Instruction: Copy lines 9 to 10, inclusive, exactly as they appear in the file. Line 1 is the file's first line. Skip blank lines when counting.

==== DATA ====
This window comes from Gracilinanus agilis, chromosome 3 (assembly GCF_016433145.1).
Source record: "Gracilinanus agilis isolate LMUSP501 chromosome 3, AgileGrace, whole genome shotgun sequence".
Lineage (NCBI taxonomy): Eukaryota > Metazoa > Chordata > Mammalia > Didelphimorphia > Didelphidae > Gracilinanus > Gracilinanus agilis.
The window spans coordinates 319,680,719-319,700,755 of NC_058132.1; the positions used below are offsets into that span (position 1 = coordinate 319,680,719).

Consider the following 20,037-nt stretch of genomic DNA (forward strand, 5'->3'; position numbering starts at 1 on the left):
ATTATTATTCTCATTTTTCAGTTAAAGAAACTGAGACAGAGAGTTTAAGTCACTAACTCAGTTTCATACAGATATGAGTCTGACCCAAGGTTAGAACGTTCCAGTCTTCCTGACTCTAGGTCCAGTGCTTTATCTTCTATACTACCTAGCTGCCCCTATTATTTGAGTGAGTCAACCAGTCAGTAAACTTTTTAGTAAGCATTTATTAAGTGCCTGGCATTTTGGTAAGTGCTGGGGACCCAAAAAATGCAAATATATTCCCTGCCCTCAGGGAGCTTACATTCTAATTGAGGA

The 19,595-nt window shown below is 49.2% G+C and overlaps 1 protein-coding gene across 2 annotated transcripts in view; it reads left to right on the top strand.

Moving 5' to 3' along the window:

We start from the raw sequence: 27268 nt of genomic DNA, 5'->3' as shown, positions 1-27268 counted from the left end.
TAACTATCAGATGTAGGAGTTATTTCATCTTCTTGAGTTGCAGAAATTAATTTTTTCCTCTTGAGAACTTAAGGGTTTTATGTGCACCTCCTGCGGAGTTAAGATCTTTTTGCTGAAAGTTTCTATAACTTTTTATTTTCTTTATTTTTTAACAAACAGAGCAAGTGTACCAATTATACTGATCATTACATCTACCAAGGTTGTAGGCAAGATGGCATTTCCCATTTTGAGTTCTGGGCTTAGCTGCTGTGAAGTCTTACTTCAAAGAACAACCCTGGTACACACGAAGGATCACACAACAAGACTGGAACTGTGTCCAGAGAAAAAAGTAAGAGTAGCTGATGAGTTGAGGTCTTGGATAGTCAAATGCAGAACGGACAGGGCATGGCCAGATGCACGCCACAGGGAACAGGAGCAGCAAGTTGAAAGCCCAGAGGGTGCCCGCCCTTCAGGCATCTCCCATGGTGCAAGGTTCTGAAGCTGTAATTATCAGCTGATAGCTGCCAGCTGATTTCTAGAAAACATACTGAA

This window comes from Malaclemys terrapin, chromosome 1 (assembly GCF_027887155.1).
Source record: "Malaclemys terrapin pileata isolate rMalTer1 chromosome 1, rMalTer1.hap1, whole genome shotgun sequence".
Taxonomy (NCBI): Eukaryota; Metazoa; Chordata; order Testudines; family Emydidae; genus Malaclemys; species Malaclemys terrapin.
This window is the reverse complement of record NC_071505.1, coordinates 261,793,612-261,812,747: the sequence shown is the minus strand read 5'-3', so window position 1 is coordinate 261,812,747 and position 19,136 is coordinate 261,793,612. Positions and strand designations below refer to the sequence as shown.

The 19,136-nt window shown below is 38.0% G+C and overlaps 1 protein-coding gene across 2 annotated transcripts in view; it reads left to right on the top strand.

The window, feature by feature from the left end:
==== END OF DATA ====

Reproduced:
We start from the raw sequence: 27268 nt of genomic DNA, 5'->3' as shown, positions 1-27268 counted from the left end.
TAACTATCAGATGTAGGAGTTATTTCATCTTCTTGAGTTGCAGAAATTAATTTTTTCCTCTTGAGAACTTAAGGGTTTTATGTGCACCTCCTGCGGAGTTAAGATCTTTTTGCTGAAAGTTTCTATAACTTTTTATTTTCTTTATTTTTTAACAAACAGAGCAAGTGTACCAATTATACTGATCATTACATCTACCAAGGTTGTAGGCAAGATGGCATTTCCCATTTTGAGTTCTGGGCTTAGCTGCTGTGAAGTCTTACTTCAAAGAACAACCCTGGTACACACGAAGGATCACACAACAAGACTGGAACTGTGTCCAGAGAAAAAAGTAAGAGTAGCTGATGAGTTGAGGTCTTGGATAGTCAAATGCAGAACGGACAGGGCATGGCCAGATGCACGCCACAGGGAACAGGAGCAGCAAGTTGAAAGCCCAGAGGGTGCCCGCCCTTCAGGCATCTCCCATGGTGCAAGGTTCTGAAGCTGTAATTATCAGCTGATAGCTGCCAGCTGATTTCTAGAAAACATACTGAA